Surgery for advanced melanoma is most effective when the disease is limited to a few sites and a small number of metastases. Surgical excision of isolated metastatic melanoma lesions can provide effective and quick palliation and, in some instances, survival rates exceeding 5 or 10 years.46-48 The favorable outcome resulting from surgical resection of distant metastases in selected patients has been shown at multiple major centers.43-46
Correspondence: Richard Essner, MD, John Wayne Cancer Institute, 2200 Santa Monica Blvd, Suite 123, Santa Monica, CA 90404 (firstname.lastname@example.org).
Accepted for publication May 21, 2004.
This study was supported by grants CA 12582 and CA 29605 from the National Institutes of Health, Bethesda, Md; the California Cancer Research Fund, Sacramento, Calif; and the Saban Family Foundation and George Hoag Foundation, Los Angeles, Calif.
This paper was presented at the 75th Annual Meeting of the Pacific Coast Surgical Association; February 17, 2004; Maui, Hawaii; and is published after peer review and revision. The discussions that follow this article are based on the originally submitted manuscript and not the revised manuscript.
Dr Wanek was the validating statistician for this study.
Jan H. Wong, MD, Honolulu, Hawaii: The management of patients with nonregional metastatic melanoma remains highly problematic. It is apparent that novel approaches to advanced melanoma are needed. The John Wayne Cancer Institute group has hypothesized that measurable tumor burden is immunosuppressive and that cytoreductive surgery of metastatic disease may augment host antitumor responses. They have been at the forefront of advocating cytoreductive surgery of metastatic disease in the multidisciplinary management of metastatic melanoma.
Dr Essner and his colleagues at the John Wayne Cancer Institute report on a remarkable experience with melanoma over a 3-decade period. During that 31-year period, over 11 000 patients have been seen at the institute, and 4426 patients either developed and/or were referred with stage IV disease. Of these 4426 patients, a notable number, 1574 (35%) underwent surgical resection of their metastatic disease. I want to reiterate that of particular interest is that 14% of these patients had primary tumors less than 1 mm in thickness, a lesion widely considered to be low risk and a finding consistent with a recent report from Duke University indicating that some thin melanomas indeed have a poor prognosis.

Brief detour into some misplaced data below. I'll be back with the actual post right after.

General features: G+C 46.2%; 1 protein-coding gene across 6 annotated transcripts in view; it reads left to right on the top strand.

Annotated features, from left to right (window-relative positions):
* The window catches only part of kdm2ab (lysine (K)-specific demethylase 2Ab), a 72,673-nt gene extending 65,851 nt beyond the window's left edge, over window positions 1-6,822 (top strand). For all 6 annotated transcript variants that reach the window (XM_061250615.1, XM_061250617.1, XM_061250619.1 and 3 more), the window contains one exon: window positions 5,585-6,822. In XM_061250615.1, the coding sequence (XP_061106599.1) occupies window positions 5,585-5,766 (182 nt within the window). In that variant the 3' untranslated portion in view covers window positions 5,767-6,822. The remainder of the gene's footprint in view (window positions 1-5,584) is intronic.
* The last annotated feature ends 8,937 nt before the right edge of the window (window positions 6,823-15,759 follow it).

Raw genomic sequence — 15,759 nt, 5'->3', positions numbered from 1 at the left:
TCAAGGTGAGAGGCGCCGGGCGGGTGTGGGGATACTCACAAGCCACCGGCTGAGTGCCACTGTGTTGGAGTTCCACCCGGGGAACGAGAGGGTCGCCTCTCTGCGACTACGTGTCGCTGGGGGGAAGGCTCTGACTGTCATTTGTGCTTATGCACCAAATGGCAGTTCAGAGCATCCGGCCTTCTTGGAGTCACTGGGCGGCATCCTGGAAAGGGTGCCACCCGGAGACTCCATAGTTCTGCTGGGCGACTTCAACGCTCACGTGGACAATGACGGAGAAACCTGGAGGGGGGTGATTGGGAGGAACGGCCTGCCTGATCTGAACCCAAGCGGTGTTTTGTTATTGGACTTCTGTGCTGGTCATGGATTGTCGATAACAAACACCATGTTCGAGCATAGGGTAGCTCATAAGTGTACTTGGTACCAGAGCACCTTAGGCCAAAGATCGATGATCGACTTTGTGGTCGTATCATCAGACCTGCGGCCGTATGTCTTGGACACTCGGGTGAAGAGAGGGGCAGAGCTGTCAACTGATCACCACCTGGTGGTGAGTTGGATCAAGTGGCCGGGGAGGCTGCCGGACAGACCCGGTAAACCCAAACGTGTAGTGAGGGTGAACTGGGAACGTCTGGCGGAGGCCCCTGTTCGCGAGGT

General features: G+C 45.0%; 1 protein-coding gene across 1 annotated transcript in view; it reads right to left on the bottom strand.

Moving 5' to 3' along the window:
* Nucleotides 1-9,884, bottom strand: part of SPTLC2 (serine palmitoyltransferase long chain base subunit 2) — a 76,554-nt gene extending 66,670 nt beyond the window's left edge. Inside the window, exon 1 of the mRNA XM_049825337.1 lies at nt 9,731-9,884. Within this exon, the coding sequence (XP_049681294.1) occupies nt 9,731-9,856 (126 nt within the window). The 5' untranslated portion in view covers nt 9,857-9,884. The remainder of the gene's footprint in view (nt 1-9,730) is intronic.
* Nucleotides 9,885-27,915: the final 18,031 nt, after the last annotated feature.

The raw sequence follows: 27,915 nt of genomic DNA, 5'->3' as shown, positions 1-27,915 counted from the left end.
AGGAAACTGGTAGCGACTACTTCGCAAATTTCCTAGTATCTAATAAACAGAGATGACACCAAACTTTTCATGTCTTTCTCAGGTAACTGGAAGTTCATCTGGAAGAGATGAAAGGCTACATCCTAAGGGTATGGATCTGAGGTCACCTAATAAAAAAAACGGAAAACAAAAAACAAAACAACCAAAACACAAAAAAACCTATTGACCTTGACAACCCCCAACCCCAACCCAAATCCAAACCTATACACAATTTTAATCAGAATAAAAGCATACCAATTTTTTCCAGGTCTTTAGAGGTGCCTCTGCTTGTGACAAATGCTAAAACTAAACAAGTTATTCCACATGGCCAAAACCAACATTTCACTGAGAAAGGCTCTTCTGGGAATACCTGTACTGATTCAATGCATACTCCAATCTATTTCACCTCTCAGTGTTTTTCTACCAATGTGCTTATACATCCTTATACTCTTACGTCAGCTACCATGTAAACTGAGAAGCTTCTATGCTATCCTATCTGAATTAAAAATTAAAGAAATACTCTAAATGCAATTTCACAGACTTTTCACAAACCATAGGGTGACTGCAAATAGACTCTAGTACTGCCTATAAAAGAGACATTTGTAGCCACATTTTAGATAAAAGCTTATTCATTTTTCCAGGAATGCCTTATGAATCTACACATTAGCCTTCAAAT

This report again supports, as is evident in almost all solid-tumor models in which retrospective experiences have examined the value of metastasectomy, that there is an approximately 20% long-term survival and evidence of a decrease in the slope of the survival curve at approximately 24 to 36 months, suggesting the possibility that some of these individuals may indeed be cured by this management approach to metastatic disease.
However, the unfortunate reality is, despite these most impressive results, only a small minority of all patients who ultimately develop stage IV disease have any durable survival with any current modalities of therapy including surgical resection. Having noted that fact, however, it behooves us to be cognizant that windows of opportunity may exist for some patients with metastatic melanoma and that substantive benefit is achieved by rendering individuals disease-free by surgical resection. Their report helps us better select and understand those individuals who most likely benefit from this approach.